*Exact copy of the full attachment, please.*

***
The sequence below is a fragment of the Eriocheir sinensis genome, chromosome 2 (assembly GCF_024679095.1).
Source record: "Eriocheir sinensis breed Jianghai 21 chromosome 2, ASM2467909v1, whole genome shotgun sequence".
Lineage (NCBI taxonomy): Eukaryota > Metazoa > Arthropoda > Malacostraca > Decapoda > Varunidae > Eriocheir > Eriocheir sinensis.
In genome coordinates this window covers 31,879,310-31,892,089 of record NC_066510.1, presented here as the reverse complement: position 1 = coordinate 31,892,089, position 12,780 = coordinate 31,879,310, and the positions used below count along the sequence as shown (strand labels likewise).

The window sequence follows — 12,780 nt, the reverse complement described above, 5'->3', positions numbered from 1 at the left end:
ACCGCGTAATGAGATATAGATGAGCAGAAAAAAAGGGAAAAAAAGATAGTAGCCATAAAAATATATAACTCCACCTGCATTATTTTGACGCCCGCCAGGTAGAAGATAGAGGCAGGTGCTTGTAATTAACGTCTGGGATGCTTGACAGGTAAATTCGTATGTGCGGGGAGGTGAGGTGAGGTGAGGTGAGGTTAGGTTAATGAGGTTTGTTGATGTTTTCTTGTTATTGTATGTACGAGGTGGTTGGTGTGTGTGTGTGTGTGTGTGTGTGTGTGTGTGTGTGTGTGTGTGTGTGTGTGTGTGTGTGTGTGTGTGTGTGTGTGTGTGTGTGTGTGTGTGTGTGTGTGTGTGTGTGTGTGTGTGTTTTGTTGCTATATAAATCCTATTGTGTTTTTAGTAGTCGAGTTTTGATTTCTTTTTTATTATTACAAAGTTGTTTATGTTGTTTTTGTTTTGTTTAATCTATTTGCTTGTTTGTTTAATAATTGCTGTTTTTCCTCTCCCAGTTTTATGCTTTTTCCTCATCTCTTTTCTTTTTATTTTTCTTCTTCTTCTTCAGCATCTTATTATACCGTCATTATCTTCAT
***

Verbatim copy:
The sequence below is a fragment of the Eriocheir sinensis genome, chromosome 2 (assembly GCF_024679095.1).
Source record: "Eriocheir sinensis breed Jianghai 21 chromosome 2, ASM2467909v1, whole genome shotgun sequence".
Lineage (NCBI taxonomy): Eukaryota > Metazoa > Arthropoda > Malacostraca > Decapoda > Varunidae > Eriocheir > Eriocheir sinensis.
In genome coordinates this window covers 31,879,310-31,892,089 of record NC_066510.1, presented here as the reverse complement: position 1 = coordinate 31,892,089, position 12,780 = coordinate 31,879,310, and the positions used below count along the sequence as shown (strand labels likewise).

The window sequence follows — 12,780 nt, the reverse complement described above, 5'->3', positions numbered from 1 at the left end:
ACCGCGTAATGAGATATAGATGAGCAGAAAAAAAGGGAAAAAAAGATAGTAGCCATAAAAATATATAACTCCACCTGCATTATTTTGACGCCCGCCAGGTAGAAGATAGAGGCAGGTGCTTGTAATTAACGTCTGGGATGCTTGACAGGTAAATTCGTATGTGCGGGGAGGTGAGGTGAGGTGAGGTGAGGTTAGGTTAATGAGGTTTGTTGATGTTTTCTTGTTATTGTATGTACGAGGTGGTTGGTGTGTGTGTGTGTGTGTGTGTGTGTGTGTGTGTGTGTGTGTGTGTGTGTGTGTGTGTGTGTGTGTGTGTGTGTGTGTGTGTGTGTGTGTGTGTGTGTGTGTGTGTGTGTGTGTGTGTTTTGTTGCTATATAAATCCTATTGTGTTTTTAGTAGTCGAGTTTTGATTTCTTTTTTATTATTACAAAGTTGTTTATGTTGTTTTTGTTTTGTTTAATCTATTTGCTTGTTTGTTTAATAATTGCTGTTTTTCCTCTCCCAGTTTTATGCTTTTTCCTCATCTCTTTTCTTTTTATTTTTCTTCTTCTTCTTCAGCATCTTATTATACCGTCATTATCTTCAT